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# Python – Conditional String Append

Sometimes, while working with data, we have a problem in which we need to perform an append operation in a string on a particular condition. This kind of problem is common in web development and day-day programming. Let’s discuss certain ways in which this task can be performed.

Method #1: Using loop This is a brute-force way to perform this task. In this, we run a loop and check for the condition, and according to that append the string to the original string.

## Python3

 `# Python3 code to demonstrate``# Conditional String Append``# using loop` `def` `append_str(item, boy_str, girl_str):``    ``if` `len``(item) > ``4` `and` `item[``-``5``] ``=``=` `' '``:``        ``return` `item ``+` `girl_str``    ``return` `item ``+` `boy_str``    ` `# initializing list``test_list ``=` `[``'Manjeet Singh'``, ``'Harsimran Kaur'``, ``'Sarbjeet Kaur'``]` `# initializing append string``boy_str ``=` `" Boy"``girl_str ``=` `" Girl"` `# printing original list``print` `(``"The original list is : "` `+` `str``(test_list))` `# Conditional String Append``# using loop``res ``=` `[append_str(item, boy_str, girl_str) ``for` `item ``in` `test_list]` `# printing result``print` `(``"The filtered strings are : "` `+` `str``(res))`

Output

```The original list is : ['Manjeet Singh', 'Harsimran Kaur', 'Sarbjeet Kaur']
The filtered strings are : ['Manjeet Singh Boy', 'Harsimran Kaur Girl', 'Sarbjeet Kaur Girl']```

Time Complexity: O(n)

Auxiliary Space: O(n)

Method #2: Using list comprehension List comprehension is shorthand for the longer method of loops. This solved problem in similar way but in shorter constructs.

## Python3

 `# Python3 code to demonstrate``# Conditional String Append``# using list comprehension` `# initializing list``test_list ``=` `[``'Manjeet Singh'``, ``'Harsimran Kaur'``, ``'Sarbjeet Kaur'``]` `# initializing append string``boy_str ``=` `" Boy"``girl_str ``=` `" Girl"` `# printing original list``print` `(``"The original list is : "` `+` `str``(test_list))` `# Conditional String Append``# using list comprehension``res ``=` `[ele ``+` `girl_str ``if` `ele[``-``5``] ``=``=` `' '` `else` `ele ``+` `boy_str ``for` `ele ``in` `test_list]` `# printing result``print` `(``"The filtered strings are : "` `+` `str``(res))`

Output

```The original list is : ['Manjeet Singh', 'Harsimran Kaur', 'Sarbjeet Kaur']
The filtered strings are : ['Manjeet Singh Boy', 'Harsimran Kaur Girl', 'Sarbjeet Kaur Girl']```

Time Complexity: O(n)

Auxiliary Space: O(n)

Method #3: Using map function Map function is used to create a new list by updating the existing list. We solve this problem by defining the condition append function for the map function which will apply to all the elements of the list.

## Python3

 `# # Python3 code to demonstrate``# Reverse Row sort in Lists of List``# using map` `# Initializing append string``boy_str ``=` `" Boy"``girl_str ``=` `" Girl"``#  Function to append the string`  `def` `func(x):``    ``if` `x[``-``5``] ``=``=` `' '``:``        ``return` `x ``+` `girl_str``    ``else``:``        ``return` `x ``+` `boy_str`  `# initializing list``test_list ``=` `[``'Manjeet Singh'``, ``'Harsimran Kaur'``, ``'Sarbjeet Kaur'``]`  `# printing original list``print``(``"The original list is : "` `+` `str``(test_list))` `# Conditinal string append using map``res ``=` `list``(``map``(func, test_list))` `# printing result``print``(``"The filtered string are : "` `+` `str``(res))`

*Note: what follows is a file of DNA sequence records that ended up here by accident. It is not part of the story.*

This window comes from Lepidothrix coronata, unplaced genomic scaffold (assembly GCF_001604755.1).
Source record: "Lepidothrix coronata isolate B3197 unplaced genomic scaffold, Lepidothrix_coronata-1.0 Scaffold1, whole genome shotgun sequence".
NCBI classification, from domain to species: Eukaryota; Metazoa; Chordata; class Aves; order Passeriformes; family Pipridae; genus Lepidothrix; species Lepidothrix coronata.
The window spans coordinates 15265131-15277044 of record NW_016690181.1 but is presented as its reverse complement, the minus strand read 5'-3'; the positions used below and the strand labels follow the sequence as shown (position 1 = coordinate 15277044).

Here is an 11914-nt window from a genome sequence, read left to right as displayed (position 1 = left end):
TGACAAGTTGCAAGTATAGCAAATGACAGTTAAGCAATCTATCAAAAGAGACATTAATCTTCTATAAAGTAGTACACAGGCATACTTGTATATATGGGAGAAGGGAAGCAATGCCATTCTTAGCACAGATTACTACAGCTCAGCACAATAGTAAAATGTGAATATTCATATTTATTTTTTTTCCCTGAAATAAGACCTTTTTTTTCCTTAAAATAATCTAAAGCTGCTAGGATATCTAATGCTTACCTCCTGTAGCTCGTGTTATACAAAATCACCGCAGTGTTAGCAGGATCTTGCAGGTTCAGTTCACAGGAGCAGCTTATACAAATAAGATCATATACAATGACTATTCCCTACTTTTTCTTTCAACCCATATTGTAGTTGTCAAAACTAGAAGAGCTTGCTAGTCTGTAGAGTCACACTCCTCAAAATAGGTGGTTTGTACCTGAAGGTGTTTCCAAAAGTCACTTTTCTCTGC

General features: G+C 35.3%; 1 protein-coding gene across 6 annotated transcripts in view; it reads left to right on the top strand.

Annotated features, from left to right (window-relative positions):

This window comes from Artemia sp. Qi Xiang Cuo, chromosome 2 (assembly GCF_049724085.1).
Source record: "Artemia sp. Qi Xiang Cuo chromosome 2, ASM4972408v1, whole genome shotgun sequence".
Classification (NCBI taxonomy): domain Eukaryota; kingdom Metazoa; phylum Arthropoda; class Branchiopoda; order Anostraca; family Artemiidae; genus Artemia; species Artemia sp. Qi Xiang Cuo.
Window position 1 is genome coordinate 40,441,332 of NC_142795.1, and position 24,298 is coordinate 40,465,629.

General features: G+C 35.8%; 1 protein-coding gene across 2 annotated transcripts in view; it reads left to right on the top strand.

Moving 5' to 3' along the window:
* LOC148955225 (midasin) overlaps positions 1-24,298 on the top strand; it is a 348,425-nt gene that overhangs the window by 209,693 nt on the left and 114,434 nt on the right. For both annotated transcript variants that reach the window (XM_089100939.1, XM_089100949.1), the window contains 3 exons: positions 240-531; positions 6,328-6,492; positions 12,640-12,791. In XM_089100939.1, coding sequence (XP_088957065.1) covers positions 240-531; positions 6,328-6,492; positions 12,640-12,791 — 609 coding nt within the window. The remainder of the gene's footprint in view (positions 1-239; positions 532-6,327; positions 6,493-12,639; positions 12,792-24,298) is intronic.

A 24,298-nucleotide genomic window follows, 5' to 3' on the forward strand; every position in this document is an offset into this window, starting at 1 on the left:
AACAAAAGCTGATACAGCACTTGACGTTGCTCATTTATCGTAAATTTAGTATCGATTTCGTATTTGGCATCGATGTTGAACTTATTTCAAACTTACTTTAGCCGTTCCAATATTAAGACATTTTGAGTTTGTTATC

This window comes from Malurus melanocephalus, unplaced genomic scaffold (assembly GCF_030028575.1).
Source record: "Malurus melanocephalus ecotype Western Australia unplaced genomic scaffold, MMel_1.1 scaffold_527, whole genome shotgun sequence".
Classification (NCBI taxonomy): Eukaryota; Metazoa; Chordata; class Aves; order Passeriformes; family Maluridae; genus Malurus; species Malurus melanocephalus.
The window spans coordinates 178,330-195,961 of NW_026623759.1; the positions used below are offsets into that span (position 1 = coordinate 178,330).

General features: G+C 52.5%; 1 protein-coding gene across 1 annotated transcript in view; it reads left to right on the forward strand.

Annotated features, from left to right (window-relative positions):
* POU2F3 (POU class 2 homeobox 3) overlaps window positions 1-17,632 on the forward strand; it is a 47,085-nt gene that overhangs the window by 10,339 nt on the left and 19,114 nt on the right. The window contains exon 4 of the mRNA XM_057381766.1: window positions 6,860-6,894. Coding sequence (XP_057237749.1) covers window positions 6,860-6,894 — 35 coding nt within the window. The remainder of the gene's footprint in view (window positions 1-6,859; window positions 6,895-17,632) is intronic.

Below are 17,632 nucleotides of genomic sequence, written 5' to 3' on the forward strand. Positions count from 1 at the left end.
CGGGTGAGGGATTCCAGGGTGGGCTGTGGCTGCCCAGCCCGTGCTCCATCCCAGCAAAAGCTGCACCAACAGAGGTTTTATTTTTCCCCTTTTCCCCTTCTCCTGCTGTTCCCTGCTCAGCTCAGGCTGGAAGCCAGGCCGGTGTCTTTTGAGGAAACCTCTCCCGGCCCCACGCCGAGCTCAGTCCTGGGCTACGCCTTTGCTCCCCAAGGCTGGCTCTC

Output

```The original list is : ['Manjeet Singh', 'Harsimran Kaur', 'Sarbjeet Kaur']
The filtered string are : ['Manjeet Singh Boy', 'Harsimran Kaur Girl', 'Sarbjeet Kaur Girl']```

Time Complexity: O(n)

Auxiliary Space: O(n)

#### Approach#4: Using regular expression

This Approach uses regular expressions to match strings ending with “Singh” and appends “Boy” to those strings. For other strings, it appends “Girl”. The filtered strings are stored in a new list called “filtered_strings”.

#### Algorithm

1. Import the re module for regular expressions
2. Define a regular expression pattern to match strings ending with ‘Singh’
3. Create an empty list ‘filtered_strings’
4. Iterate over each string in the original list:
a. Use the re.sub() function to replace the matched pattern with ‘Boy’ and append it to ‘filtered_strings’
b. If the pattern does not match, append the string with ‘Girl’ and add it to ‘filtered_strings’
5. Return the ‘filtered_strings’ list

## Python3

 `import` `re` `original_list ``=` `[``'Manjeet Singh'``, ``'Harsimran Kaur'``, ``'Sarbjeet Kaur'``]``pattern ``=` `re.``compile``(r``'Singh\$'``)``filtered_strings ``=` `[]` `for` `string ``in` `original_list:``    ``if` `pattern.search(string):``        ``filtered_strings.append(pattern.sub(``'Boy'``, string))``    ``else``:``        ``filtered_strings.append(string ``+` `' Girl'``)` `print``(``'The filtered strings are:'``, filtered_strings)`

Output

`The filtered strings are: ['Manjeet Boy', 'Harsimran Kaur Girl', 'Sarbjeet Kaur Girl']`

Time complexity: O(n), where n is the length of the original list. We iterate over each string in the list once.

Auxiliary Space: O(n), where n is the length of the original list. We create a new list ‘filtered_strings’ which stores n strings. We also create a regular expression pattern object, which takes up some memory.

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